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Sunday, September 11, 2011

The Fight of Our Lives (book review)

The Fight of Our Lives: Knowing the Enemy, Speaking the Truth, and Choosing to Win the War Against Radical Islam
by William J. Bennett, Seth Leibsohn
© 2011 by William J. Bennett, Seth Leibsohn
Published by Thomas Nelson

This short book (208 pages, approximately 150 of which are reading material) outlines the events surrounding the wars currently being waged in Iraq, Afghanistan, and in defense of our own country.  It is both a history lesson and a call to action.  The premise is, as the subtitle suggests, that we are both in a war and, as a country, we have softened our approach to winning it.  As this review is being written on the tenth anniversary of the attack of September 11th, it is fitting to review the challenges we face in a country that has changed dramatically since 2001.

Bennett and Liebsohn certainly represent the more conservative end of the social and political spectrum in the United States.  Yet, despite this bias, they are objective in their presentation of the criticism and correction they offer.  The complacency regarding the struggle of political, religious, and social segments of American society is criticized regardless of which administration is in office – and this, in the context of Bennett having served in both the Regan and Bush administrations.  This summary of events leading up to September 11th 2001 and the subsequent acts that have left people dead and wounded need to stay fresh in our minds.  The parallels of how, as a country, we react to those around us are striking as we look back in history.  Bennett and Liebsohn take us there.

Yet the book is also a call to change that is beyond the scope of where influence in religious and civil affairs will typically end.  At what point do we, as individuals, compromise what we believe and how we practice that belief?  The authors call for reformation in Islam, for the ending of what is termed “radical Islam”, also termed as fundamental or doctrinal Islam.  Indeed, just as polygamy in some doctrines is against the laws of the country and against what is believed to the be the good of the people, so must killing “infidels” in the name of a false god be punished according to the laws of the land.  Can it be eradicated?  It cannot.  Should it be reformed?  Perhaps it should or, better yet, abandoned.  However, is it the place for non-Muslims to dictate the need for reformation or abandonment?  It is not, if change is to come from within – from the heart.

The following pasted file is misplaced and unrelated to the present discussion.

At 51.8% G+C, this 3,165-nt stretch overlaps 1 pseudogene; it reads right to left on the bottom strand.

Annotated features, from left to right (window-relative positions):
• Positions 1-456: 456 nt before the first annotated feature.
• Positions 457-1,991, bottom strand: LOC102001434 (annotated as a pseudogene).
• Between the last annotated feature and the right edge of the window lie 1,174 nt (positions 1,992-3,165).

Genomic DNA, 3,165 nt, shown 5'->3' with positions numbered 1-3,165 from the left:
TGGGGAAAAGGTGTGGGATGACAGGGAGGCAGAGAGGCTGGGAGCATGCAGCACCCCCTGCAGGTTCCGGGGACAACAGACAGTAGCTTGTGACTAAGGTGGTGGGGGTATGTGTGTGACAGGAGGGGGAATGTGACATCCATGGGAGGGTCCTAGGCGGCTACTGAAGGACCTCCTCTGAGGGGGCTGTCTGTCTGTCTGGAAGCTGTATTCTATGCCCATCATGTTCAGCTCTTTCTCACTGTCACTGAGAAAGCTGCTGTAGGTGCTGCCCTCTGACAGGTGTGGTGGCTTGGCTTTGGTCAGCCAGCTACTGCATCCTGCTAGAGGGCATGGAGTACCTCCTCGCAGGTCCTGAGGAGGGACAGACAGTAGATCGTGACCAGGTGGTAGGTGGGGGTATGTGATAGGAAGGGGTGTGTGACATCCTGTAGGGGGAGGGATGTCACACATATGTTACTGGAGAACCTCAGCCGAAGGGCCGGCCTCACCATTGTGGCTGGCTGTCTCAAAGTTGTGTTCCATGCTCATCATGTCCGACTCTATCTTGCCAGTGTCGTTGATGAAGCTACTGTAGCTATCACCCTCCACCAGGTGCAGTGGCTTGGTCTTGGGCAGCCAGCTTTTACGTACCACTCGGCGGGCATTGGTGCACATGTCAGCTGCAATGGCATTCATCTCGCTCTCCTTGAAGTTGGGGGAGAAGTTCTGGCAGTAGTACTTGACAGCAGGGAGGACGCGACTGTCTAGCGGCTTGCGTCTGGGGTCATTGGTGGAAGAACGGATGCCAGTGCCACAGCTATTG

The book is both an alert and a reference piece.  Twenty pages of notes and ten pages of index demonstrate the work that went into supporting the premise of the authors.  Of note, two quotes from the book that are not from the authors are particularly worth citing.  The first is from Tony Blair from the autobiography of his political life where he said: “In the mind-set that is modern Islam, there is one spectrum, not several.  At the furthest end of the spectrum are the extremists who advocate terrorism to further their goal of an Islamic state.” He goes on to identify others along the breadth of this spectrum that “in a curious and dangerous way buy into bits of their world view.   This group stretches uncomfortably far into the middle of the spectrum.”  It is this fact, that a broad group of adherents agree with those who resort to violence, that Bennett and Liebsohn find disturbing.

The second quote is from another era, from one who saw the impact of a different group of extremists: the National Socialists of 20th century Germany.  C.S. Lewis, in The Abolition of Man, wrote: “We laugh at honor and are shocked to find traitors in our midst.  We castrate and bid the geldings to be fruitful.”  The compromise and accommodation we see for those who follow doctrines that hurt others and rend society is disturbing.  Where do we, as a country, draw the line?  This book proposes a course.


Disclosure of Material Connection:  This book was received for free from the publisher but a positive review was not required.  The opinions expressed are my own.  This disclosure is in accordance with the United States Federal Trade Commission’s 16 CFR, Part 255 <> : “Guides Concerning the Use of Endorsements and Testimonials in Advertising.”

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